The neighborhood's primary objection to the city's proposed bikeway changes are due to safety concerns. The Meadow residents, many of which are bicyclists, agree with the proposed changes to five of the six plan segments. They're only opposed to the proposed changes on East Meadow Drive from Middlefield Road to Louis Lane. With the exception of the recently added "too-small" roundabout at Ross, this segment is a safe bikeway. Currently, there are wide bike lanes bordered by solid white lines to separate bicyclists from motorists and parking. With rare exception, cars park well within the solid white line, minimizing the chance of "dooring" bikers.
The roundabout is too small for fire trucks and other long vehicles to make a left turn. The serious safety problem is that white arrows in the bike path just before the roundabout direct bikers into the motorist lane without any warning, to bikers or motorists, that they are merging. This is an accident waiting to happen.
Removing parking from the south side creates two additional safety problems:
1: It'll double the cars on the north side, which students use in the morning to rush to school. The change will significantly increase the number of car doors opening and cars backing and pulling out across the bike lane at this busy time.
2: Ramos Park is heavily used for children due to the playground and after-school K-2 sports. The park doesn't have a parking lot, so parents park on the south side so their children don't have to cross four lanes of bike and motorist traffic. Removing south side parking will create a significant safety problem.
Residents recommended two safety improvements:
1) Paint the bike lanes green with white bike stencils.
2) Remove the roundabout.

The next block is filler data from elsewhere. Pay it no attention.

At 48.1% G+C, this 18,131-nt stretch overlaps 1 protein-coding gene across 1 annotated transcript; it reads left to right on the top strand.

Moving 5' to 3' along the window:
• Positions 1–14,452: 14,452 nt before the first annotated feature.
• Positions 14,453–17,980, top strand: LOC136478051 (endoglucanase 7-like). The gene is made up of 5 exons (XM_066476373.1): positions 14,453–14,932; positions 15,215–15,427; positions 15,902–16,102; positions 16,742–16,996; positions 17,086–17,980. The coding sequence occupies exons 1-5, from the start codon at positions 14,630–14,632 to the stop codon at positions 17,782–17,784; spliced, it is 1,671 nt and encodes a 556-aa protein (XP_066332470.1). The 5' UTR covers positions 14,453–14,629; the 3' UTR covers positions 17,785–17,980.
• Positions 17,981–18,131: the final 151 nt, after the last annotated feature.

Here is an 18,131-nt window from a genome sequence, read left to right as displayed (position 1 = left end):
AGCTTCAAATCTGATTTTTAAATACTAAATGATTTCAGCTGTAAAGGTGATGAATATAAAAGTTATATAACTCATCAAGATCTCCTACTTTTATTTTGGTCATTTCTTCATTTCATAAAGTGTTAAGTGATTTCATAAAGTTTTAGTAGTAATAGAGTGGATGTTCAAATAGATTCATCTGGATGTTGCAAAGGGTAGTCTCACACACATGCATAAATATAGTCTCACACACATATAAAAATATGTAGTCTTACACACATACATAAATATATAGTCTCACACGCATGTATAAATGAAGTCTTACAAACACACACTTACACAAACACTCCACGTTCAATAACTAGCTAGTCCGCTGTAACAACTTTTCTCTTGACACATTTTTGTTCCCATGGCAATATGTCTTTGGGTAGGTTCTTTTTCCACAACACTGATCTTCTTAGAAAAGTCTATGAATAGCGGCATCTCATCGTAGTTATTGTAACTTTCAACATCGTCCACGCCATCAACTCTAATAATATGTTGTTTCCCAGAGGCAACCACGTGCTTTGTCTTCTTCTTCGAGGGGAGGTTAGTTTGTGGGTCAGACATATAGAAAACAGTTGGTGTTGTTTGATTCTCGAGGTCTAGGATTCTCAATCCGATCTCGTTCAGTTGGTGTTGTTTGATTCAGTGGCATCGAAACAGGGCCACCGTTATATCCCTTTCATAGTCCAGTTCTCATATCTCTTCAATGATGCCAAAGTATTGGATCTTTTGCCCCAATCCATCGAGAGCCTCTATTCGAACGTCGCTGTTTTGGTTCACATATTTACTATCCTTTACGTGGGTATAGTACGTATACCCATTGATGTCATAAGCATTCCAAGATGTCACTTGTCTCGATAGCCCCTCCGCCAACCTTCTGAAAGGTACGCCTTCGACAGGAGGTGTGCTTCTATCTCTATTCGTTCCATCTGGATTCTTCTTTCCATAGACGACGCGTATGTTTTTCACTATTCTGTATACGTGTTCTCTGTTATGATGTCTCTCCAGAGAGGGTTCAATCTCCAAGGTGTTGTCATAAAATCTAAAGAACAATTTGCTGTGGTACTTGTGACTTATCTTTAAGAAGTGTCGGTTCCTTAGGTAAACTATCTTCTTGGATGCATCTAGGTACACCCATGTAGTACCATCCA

If parents aren't letting their children bike to school, I highly doubt it's because of this segment.
East Meadow Drive, Palo Alto
Too much sprawl
In his letter to the editor on July 23, Linval DePass said that the Association of Bay Area Governments' (ABAG) plan for housing "has no concern for the severe drought that currently exists in California."
1: Water management in the state is a hot mess.
2: Nobody seems to be willing to consider recycling waste (sewer) water.
3: It's the sprawl that has exacerbated the climate change that is responsible for the severity of the drought in the first place.
By his own reasoning, DePass should be in favor of ABAG's plans.
Unlike DePass, I don't think solutions to our problems should be predicated upon people who already live in Palo Alto being allowed to continue to do so "comfortably." Neither, apparently, does ABAG. Besides, how is it anyone would decide that based on their ZIP code they have more rights to water than someone else? Eight billion humans on the planet and growing; yeah, water's a problem. But living in Palo Alto — or Los Altos, or Los Altos Hills or Menlo Park, etc. — doesn't give you more rights to it than other people.
Birch Street, Palo Alto
No to mask mandate
The answer to your July 23 question is an emphatic "No." Mandating indoor masking is a sure-fire way to encourage vaccine hesitancy. Democrat Party officials, both elected and unelected, started this trend. During last fall's campaign, then vice president candidate KamalaHarris said, "if Donald Trump tells us that we should take (the vaccine). I'm not taking it." When the election was over, she and Joe Biden changed their minds and got vaccinated but insisted on virtue, signaling by wearing masks for months afterward.
The latest reason for vaccine hesitancy is the return of mask requirements as announced in Los Angeles County. What better way to make people question the vaccine than to continue to insist on wearing a mask? Now unelected health bureaucrats in the Bay Area are once "recommending" masks for all indoors. Again, one must ask what is the point of getting vaccinated if the mask insanity will continue indefinitely?
Mount Hamilton Avenue, Los Altos
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